A European research project
The exhibition is an offshoot of or a reflection on the European-wide research project Inside Installations: Preservation and Presentation of Installation Art, which took place between 2004 and 2007 and met with an international response. S.M.A.K. was involved in the project as one of the active partners and in this exhibition it aims to involve the spectator in the somewhat ‘hidden’ but nevertheless important tasks which a museum has to fulfil, namely conservation and guardianship. Together with Tate Modern in London and Reina Sofia in Madrid, among others, the S.M.A.K. investigated the complexity of installation art and the issues, which arise when an installation is included in a museum collection.
4 For Four - A speculative montage for David Oistrakh and Sergei Prokofiev
This summer, the Kunst Nu rooms at the S.M.A.K. will be occupied by the South African artist Simon Gush (b. 1981). He works across a number of mediums including video, sculpture and performance.
4 for Four comprises of a video installation in which four videos attempt to examine the complexities of speaking politically or, in other words, speaking for more than oneself. Through his work, Simon Gush attempts to continually rehearse this act of articulation and is convinced that artists should adopt a specific social ‘position’. Gush believes that, very often, the most effective way to communicate is not directly but through allusion and rhetorical devices such as metaphor, metonymy and catachresis. It is the anecdotal and minor ‘details’ that fascinate him most. It is through these elements that he believes one can most effectively enter into wider debates.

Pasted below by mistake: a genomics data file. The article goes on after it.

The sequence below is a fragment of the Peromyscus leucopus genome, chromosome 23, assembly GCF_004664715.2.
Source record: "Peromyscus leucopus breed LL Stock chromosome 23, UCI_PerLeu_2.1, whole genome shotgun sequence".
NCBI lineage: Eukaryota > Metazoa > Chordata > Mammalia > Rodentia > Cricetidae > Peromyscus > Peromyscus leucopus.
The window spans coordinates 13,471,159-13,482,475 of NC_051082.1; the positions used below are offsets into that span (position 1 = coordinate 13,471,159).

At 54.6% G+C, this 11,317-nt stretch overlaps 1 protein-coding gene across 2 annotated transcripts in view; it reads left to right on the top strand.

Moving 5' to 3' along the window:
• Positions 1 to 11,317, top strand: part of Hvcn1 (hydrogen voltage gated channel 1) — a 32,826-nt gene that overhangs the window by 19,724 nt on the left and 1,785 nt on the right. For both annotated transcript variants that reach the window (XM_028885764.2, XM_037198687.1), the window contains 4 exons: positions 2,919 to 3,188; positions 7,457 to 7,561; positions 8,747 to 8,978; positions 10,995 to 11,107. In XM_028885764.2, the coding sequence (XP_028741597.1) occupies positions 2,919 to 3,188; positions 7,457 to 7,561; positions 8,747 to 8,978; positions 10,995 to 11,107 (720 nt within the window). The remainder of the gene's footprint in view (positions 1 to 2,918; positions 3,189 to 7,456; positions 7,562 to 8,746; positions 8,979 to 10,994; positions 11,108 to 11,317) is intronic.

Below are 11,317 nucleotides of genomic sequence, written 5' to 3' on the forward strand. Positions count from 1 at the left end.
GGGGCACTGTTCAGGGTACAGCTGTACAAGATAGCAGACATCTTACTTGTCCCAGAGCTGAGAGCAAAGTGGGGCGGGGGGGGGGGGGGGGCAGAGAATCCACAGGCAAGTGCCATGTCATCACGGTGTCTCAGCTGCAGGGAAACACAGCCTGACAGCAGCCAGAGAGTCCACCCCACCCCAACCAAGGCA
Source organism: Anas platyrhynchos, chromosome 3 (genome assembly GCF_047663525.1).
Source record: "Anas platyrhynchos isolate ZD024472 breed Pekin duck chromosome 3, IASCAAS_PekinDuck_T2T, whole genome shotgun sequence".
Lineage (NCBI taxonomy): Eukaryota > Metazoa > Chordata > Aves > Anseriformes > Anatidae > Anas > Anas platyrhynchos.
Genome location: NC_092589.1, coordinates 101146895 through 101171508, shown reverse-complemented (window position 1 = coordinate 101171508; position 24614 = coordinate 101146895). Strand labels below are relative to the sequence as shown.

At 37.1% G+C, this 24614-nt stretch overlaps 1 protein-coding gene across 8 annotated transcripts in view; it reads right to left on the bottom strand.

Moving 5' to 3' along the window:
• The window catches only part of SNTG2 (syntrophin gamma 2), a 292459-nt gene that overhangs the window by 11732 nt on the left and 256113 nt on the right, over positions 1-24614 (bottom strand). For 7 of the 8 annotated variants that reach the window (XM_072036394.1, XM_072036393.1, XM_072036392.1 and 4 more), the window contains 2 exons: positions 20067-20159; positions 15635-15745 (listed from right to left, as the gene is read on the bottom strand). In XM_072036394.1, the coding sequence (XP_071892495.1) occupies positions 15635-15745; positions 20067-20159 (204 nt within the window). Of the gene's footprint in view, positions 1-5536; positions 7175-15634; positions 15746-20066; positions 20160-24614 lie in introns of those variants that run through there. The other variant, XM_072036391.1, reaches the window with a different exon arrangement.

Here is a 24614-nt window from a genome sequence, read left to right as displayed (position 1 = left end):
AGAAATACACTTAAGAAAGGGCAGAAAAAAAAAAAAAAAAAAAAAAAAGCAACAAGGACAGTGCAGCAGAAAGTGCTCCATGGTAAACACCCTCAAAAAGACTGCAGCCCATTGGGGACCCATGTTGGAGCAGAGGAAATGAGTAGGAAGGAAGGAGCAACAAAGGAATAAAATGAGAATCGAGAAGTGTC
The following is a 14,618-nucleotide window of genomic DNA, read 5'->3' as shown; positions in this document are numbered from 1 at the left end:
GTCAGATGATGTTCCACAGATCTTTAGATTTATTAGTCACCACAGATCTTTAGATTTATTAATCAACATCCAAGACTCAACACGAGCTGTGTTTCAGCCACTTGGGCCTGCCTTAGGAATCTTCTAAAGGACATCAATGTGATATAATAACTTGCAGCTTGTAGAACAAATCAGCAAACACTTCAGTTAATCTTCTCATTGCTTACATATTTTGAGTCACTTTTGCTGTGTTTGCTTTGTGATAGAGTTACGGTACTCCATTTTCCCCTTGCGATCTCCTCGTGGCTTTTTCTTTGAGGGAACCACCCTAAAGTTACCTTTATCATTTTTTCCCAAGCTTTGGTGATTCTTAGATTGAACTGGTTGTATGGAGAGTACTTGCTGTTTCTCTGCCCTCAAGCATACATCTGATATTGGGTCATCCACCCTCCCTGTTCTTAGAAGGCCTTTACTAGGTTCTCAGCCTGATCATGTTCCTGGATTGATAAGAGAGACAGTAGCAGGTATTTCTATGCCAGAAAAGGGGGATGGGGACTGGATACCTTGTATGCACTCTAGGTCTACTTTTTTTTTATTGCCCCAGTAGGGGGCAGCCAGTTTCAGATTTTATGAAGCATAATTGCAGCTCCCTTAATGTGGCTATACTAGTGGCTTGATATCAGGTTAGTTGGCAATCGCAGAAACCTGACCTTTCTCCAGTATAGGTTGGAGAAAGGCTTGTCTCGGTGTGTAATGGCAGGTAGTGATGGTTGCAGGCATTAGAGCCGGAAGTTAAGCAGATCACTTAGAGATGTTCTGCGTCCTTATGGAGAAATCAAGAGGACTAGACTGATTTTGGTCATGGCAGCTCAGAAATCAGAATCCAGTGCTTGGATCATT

4 for Four is inspired by the relationship between the virtuoso Russian violinists David Oistrakh and Sergei Prokofiev (1981-1953), one of the most important Russian composers of the 20th century. It will comprise of a video installation in four sections. In the first video a performance of Prokofiev’s 1st Violin Sonata (1946), the second Gush depicts the sky above the Potemkin Stairs, a reference to Sergei Eisenstein’s, film Battleship Potemkin (1925). The third and fourth screens will show a re-enactment of David Copperfield’s illusion in 1986, where he walked through the Great Wall of China, and an age-old, Norwegian glacial landscape respectively.
What do these different stories tell us? The 4 for Four video installation is presented as a musical, visual and narrative composition comprising of four storylines that are independent and interrelated. Gush provides poetic interpretations of historical references and sets rationality and emotion dialectically opposite each other. Each section represents a detail from the main story and thus does not avoid the whole.
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Image: Paolo Chiasera, Spazierstock-BW
Opening Friday June 4 giugno h 6.30 p.m.
Citadelpark – 9000 Gent
Museum: Closed on Monday